The parallel-aligned liquid crystal on silicon (PA-LCoS) microdisplay has become a widely used device for the photonics community. It is a very versatile tool that can perform several tasks which transforms it into a key element in many different photonics applications. Since our group is interested in holography, in this chapter, we want to use these displays as the data entry point for a holographic data storage system (HDSS). Due to the novelty of this kind of device, we have done an intense work characterizing it. These efforts are reflected in this chapter where the reader will find two different characterization methods that will enable to predict the performance of the device in a specific application. Additionally, we present how a phase-only device can be used as a data pager using different modulation schemes and combined with a photopolymer as the holographic recording material.
Part of the book: Holographic Materials and Optical Systems
The technologies based on holographic and photonic techniques related to the optical storage and optical processing of information are rapidly evolving. One of the key points of this evolution are the new recording materials able to perform under the most specific situations and applications. In this sense, the importance of the photopolymers is growing spectacularly. This is mainly due to their versatility in terms of composition and design together with other interesting properties such as self-processing capabilities. In this chapter, we introduce the diffractive optical elements (DOE) generation in these materials and some of the most important parameters involved in this process. The deep knowledge of the material is essential to model its behavior during and after the recording process and we present different techniques to characterize the recording materials. We also present a 3D theoretical diffusion model able to reproduce and predict the experimental behavior of the recording process of any kind of DOE onto the photopolymers. The theoretical results will be supported by experimental analysis using a hybrid optical-digital setup, which includes a liquid crystal on silicon display. Besides this analysis, we study a method to improve the conservation and characteristics of these materials, an index-matching system.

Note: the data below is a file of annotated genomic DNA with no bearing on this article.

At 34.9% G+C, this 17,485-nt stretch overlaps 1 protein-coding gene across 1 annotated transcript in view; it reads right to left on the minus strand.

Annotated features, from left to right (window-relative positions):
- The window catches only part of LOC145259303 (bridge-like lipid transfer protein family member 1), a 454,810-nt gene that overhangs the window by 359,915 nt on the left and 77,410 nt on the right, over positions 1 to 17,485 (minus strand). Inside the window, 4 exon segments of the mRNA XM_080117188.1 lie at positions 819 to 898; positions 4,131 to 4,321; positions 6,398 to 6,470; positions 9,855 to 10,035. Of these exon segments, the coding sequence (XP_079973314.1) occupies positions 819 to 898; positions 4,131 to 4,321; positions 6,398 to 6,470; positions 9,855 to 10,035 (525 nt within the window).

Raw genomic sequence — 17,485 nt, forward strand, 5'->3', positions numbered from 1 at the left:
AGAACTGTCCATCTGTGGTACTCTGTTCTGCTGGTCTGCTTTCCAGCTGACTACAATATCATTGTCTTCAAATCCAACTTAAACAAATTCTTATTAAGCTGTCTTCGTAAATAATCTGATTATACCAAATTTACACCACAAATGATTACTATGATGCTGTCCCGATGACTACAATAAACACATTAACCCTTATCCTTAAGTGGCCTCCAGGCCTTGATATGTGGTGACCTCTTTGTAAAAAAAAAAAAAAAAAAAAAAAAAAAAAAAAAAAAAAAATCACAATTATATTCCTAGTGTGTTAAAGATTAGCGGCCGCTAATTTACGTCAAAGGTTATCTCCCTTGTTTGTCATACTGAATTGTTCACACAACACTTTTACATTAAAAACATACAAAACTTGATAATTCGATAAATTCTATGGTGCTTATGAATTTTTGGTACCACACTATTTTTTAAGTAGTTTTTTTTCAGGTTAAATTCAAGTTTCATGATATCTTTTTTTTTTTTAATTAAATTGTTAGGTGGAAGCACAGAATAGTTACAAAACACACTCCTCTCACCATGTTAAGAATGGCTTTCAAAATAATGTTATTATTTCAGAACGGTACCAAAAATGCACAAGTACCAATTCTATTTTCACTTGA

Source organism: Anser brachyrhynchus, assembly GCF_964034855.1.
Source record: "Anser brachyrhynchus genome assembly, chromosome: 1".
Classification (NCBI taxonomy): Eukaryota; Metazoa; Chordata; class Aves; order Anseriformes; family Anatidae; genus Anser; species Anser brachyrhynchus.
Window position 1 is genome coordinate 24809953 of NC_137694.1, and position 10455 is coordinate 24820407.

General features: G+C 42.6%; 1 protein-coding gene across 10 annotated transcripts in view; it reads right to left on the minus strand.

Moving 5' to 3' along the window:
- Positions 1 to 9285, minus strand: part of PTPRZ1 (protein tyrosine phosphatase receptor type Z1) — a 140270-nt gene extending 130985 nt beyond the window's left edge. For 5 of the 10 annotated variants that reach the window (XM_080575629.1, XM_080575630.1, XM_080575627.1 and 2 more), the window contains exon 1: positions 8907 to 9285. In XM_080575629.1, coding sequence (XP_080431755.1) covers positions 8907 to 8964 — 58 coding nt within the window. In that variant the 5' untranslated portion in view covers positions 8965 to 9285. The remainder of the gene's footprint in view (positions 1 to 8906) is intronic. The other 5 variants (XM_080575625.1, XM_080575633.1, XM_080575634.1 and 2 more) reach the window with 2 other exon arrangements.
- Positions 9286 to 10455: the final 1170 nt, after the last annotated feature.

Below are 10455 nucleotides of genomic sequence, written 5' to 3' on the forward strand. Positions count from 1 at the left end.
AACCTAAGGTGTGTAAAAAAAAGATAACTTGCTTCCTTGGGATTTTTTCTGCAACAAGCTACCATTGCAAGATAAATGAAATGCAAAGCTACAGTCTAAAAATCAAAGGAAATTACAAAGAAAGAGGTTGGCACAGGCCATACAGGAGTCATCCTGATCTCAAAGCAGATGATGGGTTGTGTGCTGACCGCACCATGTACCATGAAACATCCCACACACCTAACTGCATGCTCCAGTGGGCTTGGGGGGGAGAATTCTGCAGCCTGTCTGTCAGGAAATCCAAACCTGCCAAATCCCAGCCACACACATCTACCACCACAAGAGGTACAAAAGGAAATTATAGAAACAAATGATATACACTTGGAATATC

Part of the book: Polymerization